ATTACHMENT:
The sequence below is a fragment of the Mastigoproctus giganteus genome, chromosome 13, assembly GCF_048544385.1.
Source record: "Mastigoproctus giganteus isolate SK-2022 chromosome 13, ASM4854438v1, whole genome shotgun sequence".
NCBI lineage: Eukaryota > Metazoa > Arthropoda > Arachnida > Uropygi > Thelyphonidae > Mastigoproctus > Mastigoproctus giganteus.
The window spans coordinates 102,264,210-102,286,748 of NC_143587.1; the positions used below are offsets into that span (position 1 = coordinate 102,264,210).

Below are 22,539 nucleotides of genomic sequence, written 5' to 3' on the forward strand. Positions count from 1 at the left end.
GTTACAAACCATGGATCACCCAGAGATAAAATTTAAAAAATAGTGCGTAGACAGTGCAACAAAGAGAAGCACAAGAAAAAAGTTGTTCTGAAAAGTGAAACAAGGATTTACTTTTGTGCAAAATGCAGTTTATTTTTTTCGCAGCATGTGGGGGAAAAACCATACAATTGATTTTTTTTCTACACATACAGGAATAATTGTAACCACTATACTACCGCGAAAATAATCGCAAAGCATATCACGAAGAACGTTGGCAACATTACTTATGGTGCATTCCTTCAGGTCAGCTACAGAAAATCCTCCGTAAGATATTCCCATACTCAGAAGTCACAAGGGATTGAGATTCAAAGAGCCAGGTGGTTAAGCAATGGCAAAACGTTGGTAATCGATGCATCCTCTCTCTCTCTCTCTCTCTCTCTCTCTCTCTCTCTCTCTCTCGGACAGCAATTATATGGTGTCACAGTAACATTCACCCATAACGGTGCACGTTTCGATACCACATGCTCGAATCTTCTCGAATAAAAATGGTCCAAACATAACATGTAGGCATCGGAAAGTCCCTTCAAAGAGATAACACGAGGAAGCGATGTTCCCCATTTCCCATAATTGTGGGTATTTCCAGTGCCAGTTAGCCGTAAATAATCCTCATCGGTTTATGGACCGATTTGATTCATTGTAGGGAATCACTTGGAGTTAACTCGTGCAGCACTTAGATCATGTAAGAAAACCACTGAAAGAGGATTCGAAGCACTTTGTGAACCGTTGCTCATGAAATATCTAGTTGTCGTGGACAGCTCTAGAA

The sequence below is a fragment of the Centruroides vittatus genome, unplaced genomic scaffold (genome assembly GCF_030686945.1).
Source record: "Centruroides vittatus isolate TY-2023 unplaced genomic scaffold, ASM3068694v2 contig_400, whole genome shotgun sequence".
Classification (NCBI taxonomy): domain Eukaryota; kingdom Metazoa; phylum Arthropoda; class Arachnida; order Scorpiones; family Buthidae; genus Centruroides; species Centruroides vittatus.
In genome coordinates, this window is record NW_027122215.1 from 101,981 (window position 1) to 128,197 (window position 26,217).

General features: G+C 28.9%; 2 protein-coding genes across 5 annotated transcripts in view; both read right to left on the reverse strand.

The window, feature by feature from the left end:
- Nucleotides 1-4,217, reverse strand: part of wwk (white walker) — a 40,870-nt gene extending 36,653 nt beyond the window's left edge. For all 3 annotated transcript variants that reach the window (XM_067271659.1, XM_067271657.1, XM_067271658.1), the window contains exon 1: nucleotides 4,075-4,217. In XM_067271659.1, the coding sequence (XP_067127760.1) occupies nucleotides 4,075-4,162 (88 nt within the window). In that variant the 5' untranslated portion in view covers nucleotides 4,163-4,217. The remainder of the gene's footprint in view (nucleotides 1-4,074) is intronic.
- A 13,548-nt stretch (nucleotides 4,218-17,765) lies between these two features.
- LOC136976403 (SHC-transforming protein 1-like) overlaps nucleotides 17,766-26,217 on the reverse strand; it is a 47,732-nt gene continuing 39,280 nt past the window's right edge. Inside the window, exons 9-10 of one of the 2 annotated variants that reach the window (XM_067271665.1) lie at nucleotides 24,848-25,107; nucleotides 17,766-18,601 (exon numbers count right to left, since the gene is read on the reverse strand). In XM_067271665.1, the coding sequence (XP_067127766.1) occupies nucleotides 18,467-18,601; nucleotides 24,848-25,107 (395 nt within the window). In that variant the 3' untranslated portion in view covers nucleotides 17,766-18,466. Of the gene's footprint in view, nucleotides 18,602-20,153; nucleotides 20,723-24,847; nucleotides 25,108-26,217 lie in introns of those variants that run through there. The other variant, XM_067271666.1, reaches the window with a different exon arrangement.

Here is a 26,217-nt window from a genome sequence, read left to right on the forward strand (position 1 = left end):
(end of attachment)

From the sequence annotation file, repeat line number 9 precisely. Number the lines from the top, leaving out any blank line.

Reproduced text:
Classification (NCBI taxonomy): domain Eukaryota; kingdom Metazoa; phylum Arthropoda; class Arachnida; order Scorpiones; family Buthidae; genus Centruroides; species Centruroides vittatus.